The idea of wasting words: Bukowski, Thompson and Hemingway
April 8, 2014
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I’m about halfway through with Charles Bukowski’s ‘Women’. Years ago, when living in Venice, California, I read several Bukowski tomes of both fiction and poetry, though I felt his fiction to be almost non-fiction due to the highly autobiographical nature of it. It was easy to do. Bukowski was a local writer and there was lots of Los Angeles tied up in his writing. What strikes me about Bukowski now is his sparse use of words. His subject matter aside, the writing style to me is reminiscent of Hunter S. Thompson and Ernest Hemingway. No wasted words with any of these guys.
Commonalities, not so oddly, go beyond style. If I were to compare the lives of these three writers I see that there were many shared traits. Machismo is there. Heavy alcohol abuse is there (and heavy drugs in the case of Thompson). Love of guns and shooting (minus Bukowksi). Wanderlust. Suicide (again, minus Bukowski). Famous Hollywood friends and groupies. Multiple women throughout their lives. Strained relationships with women and loved ones. All three were known to write under the influence of alcohol. Much of their writings were, again, highly autobiographical. The lines of morality and immorality blur with Bukowski and Thompson as well, though not so much with Hemingway. I think realism does this.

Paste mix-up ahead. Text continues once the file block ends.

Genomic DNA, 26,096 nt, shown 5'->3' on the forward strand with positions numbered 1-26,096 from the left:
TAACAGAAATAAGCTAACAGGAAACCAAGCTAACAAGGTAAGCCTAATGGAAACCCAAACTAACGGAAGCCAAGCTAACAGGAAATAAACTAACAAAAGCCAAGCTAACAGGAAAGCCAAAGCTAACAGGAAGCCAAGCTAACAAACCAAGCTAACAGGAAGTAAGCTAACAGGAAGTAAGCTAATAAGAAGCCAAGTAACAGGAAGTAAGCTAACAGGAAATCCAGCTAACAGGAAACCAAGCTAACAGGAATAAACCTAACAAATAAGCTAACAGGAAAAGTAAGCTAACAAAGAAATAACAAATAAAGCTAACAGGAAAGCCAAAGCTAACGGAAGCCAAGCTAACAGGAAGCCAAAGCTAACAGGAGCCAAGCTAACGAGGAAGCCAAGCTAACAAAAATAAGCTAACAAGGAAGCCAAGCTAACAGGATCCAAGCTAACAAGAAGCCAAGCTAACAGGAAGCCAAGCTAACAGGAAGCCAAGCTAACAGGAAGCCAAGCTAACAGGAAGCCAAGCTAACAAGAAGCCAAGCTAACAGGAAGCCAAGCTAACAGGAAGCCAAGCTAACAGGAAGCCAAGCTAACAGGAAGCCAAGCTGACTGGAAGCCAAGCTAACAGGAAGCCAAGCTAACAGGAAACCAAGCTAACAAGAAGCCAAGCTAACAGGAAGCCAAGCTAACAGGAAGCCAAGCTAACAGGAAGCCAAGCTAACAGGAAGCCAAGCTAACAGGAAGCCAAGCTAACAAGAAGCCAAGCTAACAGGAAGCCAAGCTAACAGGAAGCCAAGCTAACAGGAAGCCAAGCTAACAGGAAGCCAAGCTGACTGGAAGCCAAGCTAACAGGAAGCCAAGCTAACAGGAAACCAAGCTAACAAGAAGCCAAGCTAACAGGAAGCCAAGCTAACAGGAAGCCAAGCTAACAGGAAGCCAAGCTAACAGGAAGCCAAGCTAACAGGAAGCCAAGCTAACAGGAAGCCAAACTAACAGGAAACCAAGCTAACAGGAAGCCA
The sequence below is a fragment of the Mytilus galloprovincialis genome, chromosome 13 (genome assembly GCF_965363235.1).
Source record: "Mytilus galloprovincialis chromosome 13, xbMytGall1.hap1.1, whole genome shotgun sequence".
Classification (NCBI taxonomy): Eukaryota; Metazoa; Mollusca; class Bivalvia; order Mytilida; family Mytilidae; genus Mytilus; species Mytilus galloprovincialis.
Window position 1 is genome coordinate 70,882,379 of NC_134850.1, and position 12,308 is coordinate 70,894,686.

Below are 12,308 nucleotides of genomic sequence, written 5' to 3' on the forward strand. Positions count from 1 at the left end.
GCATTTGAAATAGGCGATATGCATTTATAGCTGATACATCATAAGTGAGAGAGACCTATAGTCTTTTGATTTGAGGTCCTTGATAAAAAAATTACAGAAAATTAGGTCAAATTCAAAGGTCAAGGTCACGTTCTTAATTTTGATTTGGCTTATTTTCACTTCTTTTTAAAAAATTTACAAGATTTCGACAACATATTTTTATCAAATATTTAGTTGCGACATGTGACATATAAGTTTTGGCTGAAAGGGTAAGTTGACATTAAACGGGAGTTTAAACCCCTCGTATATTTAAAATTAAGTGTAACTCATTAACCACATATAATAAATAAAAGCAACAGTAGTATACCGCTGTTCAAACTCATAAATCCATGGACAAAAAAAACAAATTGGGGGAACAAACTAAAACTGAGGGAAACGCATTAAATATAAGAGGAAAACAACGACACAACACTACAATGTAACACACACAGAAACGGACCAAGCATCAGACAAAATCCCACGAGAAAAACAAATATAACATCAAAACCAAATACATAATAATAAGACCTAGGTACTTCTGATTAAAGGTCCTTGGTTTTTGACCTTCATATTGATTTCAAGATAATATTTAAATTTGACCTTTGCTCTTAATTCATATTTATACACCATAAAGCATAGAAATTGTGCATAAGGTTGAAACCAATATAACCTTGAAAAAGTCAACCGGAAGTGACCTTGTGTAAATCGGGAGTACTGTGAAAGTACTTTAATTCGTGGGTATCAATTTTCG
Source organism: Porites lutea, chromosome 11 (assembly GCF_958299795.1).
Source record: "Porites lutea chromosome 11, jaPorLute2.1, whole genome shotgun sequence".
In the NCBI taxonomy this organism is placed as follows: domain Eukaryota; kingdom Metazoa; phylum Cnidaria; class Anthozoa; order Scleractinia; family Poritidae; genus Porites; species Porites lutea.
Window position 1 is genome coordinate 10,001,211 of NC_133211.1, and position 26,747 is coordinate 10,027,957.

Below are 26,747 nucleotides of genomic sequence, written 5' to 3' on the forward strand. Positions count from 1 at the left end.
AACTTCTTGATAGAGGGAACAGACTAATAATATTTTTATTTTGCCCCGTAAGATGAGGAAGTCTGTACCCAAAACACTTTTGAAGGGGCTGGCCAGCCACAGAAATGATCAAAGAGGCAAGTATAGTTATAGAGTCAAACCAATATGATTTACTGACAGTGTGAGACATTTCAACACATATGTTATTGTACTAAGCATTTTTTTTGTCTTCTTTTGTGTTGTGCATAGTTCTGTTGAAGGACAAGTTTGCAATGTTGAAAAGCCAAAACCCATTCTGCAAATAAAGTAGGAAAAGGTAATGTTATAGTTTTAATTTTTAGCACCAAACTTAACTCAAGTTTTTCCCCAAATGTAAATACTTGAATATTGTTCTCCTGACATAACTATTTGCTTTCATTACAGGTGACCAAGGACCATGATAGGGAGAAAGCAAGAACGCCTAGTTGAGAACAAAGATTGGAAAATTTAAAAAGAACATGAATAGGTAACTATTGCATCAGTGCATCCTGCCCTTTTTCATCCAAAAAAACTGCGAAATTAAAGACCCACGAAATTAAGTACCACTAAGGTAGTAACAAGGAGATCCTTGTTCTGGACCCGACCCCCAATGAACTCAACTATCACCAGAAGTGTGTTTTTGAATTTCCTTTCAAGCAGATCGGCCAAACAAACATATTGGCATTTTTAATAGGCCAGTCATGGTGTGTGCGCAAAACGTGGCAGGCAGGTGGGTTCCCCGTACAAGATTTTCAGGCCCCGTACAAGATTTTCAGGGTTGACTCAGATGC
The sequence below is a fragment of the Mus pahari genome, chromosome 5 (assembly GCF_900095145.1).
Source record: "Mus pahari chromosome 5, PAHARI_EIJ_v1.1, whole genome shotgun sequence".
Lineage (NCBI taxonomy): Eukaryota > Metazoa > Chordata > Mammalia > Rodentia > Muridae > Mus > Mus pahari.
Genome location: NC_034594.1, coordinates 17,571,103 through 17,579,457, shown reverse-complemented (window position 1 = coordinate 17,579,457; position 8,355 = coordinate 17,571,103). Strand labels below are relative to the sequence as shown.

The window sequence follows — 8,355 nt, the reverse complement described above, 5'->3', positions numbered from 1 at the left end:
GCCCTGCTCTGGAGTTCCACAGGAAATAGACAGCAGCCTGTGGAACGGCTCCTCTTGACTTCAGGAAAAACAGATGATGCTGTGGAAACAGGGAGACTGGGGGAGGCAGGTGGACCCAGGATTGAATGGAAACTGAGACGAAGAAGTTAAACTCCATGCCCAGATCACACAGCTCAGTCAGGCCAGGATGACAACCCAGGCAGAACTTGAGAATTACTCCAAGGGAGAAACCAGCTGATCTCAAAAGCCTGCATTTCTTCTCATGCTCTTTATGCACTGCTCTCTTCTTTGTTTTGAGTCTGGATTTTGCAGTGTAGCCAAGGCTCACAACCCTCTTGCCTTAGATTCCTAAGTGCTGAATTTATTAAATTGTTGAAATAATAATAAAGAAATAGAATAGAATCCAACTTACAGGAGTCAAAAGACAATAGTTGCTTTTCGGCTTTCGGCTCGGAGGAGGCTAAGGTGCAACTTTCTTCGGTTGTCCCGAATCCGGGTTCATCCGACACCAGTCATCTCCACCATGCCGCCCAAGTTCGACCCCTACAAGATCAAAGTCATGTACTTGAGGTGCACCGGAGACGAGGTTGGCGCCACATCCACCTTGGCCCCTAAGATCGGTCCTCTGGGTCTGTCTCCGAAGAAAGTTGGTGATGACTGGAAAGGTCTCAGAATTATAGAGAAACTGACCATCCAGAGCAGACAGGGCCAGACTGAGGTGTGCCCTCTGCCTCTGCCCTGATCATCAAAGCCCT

Of course, as far as success as a writer goes I would have to say that Ernest Hemingway was the most successful. He became wealthy on his writings early. He claimed both a Pulitzer and a Nobel, which very few people can claim. Bukowski probably was the least successful as he had to wait much later in life to become an "established" name. Thompson was, well, Thompson. However it cannot be stated that any of the three did not live life on their own terms. Be it rugged individualist in the case of Hemingway to hedonist in the cases of Thompson and Bukowski, they made their own ways. Nobody wrote their life scripts for them.
Is this what you get by not wasting words? On the surface at least it would seem that there is some correlation between the writing style and the lifestyle.
These men were direct. These men said what they meant. These writers were more often than not reckless with their lives and with their relationships but their writing style was pure and simple. There was a loud masculinity to their writings that brashly walked the fine line between proclamation and personal history. When I read them I feel like I am being spoken to by an older uncle who imparts not necessarily the wisdom of life but its truth.
What I take away from reading all three men is that when you write bare bones, when you write what you mean, you don’t have to chose your words so much. They are just there. You use them to tell your story.